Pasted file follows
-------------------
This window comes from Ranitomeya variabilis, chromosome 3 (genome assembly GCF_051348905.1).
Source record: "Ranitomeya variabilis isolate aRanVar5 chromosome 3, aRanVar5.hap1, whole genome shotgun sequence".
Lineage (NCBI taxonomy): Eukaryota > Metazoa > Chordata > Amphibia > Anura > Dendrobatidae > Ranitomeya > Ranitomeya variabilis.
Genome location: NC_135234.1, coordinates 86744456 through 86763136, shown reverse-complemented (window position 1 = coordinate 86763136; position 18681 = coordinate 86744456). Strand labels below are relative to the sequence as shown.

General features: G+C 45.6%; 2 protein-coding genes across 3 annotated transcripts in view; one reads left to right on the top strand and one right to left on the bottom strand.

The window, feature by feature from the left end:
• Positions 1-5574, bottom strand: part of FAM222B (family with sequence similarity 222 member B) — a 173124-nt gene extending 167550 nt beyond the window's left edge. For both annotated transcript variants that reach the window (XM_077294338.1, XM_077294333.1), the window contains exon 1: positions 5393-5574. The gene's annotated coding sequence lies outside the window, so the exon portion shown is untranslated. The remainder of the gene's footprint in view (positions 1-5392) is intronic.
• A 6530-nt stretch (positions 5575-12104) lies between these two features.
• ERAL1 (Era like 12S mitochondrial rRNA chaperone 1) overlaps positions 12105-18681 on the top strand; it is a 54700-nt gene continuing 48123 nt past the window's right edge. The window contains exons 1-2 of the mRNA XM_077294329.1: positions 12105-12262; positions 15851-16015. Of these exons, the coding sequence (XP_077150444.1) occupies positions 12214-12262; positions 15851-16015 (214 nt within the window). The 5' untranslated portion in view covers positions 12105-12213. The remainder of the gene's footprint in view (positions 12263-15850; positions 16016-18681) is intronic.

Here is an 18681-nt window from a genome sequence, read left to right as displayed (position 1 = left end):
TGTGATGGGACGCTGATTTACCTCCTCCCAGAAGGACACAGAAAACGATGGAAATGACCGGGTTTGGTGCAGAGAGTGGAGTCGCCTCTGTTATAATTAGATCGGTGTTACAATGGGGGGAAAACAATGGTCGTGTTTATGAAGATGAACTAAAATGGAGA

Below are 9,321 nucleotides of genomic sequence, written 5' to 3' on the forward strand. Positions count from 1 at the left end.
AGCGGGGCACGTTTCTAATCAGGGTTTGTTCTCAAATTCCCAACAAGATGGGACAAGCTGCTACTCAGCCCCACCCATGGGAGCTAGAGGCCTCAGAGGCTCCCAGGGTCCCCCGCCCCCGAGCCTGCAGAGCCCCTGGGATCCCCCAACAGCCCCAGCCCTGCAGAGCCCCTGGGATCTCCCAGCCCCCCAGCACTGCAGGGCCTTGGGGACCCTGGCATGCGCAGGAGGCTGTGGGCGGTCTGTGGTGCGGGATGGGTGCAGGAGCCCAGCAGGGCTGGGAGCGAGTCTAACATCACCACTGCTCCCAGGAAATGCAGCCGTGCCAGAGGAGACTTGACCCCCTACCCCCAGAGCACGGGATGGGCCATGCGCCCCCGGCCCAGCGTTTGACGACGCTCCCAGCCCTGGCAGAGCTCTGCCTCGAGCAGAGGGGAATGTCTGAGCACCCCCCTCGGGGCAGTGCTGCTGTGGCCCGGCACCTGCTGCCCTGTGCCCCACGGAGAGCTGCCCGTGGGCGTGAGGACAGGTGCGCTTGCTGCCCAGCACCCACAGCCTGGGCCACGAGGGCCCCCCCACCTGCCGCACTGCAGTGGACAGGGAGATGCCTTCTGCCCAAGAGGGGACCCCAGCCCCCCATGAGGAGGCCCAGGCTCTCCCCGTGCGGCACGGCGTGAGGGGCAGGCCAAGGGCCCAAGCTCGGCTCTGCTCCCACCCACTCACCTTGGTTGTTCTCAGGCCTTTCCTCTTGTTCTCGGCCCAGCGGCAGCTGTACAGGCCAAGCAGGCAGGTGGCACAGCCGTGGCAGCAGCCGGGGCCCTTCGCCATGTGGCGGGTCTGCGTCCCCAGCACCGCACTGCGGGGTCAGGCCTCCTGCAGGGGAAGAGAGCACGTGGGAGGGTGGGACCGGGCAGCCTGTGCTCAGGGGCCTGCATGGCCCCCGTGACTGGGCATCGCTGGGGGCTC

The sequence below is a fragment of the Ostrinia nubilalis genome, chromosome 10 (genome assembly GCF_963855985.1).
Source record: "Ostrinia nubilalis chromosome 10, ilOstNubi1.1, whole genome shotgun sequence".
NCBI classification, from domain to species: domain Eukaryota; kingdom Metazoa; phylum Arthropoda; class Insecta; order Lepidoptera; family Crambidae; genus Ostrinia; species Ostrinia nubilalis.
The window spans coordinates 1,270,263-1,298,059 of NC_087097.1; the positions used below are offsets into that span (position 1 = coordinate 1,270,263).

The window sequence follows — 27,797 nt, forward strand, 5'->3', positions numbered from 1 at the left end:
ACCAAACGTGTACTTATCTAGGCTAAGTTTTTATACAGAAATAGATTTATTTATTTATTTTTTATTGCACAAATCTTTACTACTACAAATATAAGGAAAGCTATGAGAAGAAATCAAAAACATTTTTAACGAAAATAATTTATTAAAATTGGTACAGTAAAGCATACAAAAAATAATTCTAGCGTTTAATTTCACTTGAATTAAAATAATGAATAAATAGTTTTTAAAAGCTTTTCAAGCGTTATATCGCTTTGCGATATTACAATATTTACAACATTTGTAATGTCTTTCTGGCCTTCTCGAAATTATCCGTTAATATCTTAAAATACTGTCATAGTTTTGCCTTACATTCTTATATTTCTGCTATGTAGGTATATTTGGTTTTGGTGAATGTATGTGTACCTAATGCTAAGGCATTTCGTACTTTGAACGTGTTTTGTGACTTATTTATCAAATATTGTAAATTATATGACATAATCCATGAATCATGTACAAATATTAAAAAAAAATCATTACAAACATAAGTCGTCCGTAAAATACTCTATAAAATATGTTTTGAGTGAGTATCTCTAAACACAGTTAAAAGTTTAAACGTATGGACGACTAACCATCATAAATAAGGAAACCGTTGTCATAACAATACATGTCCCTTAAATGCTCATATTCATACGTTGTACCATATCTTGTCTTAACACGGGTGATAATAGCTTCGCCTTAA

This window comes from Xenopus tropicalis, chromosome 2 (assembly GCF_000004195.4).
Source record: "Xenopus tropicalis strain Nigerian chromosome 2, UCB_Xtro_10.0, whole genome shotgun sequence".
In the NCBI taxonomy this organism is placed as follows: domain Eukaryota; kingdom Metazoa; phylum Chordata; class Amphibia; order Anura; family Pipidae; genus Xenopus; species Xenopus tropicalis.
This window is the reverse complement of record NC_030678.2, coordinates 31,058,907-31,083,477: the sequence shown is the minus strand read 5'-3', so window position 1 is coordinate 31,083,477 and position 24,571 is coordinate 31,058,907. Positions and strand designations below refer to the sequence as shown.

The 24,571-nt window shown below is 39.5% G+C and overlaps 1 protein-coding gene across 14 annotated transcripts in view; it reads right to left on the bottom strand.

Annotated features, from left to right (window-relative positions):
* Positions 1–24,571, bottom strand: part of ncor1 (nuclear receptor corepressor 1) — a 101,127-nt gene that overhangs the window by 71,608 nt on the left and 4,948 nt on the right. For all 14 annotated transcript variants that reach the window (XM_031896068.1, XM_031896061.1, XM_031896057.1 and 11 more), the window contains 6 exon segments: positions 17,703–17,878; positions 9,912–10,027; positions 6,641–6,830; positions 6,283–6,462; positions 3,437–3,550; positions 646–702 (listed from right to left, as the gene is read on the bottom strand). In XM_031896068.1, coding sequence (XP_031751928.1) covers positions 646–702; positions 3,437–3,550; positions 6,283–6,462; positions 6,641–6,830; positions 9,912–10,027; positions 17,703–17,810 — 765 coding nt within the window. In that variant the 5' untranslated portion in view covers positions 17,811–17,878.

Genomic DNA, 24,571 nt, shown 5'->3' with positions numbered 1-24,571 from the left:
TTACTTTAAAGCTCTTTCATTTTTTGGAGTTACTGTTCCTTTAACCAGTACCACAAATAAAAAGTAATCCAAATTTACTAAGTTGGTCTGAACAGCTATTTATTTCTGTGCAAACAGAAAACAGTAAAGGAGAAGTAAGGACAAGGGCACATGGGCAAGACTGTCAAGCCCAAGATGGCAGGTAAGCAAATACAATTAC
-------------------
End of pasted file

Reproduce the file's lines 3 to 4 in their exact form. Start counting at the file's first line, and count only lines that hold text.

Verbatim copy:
Lineage (NCBI taxonomy): Eukaryota > Metazoa > Chordata > Amphibia > Anura > Dendrobatidae > Ranitomeya > Ranitomeya variabilis.
Genome location: NC_135234.1, coordinates 86744456 through 86763136, shown reverse-complemented (window position 1 = coordinate 86763136; position 18681 = coordinate 86744456). Strand labels below are relative to the sequence as shown.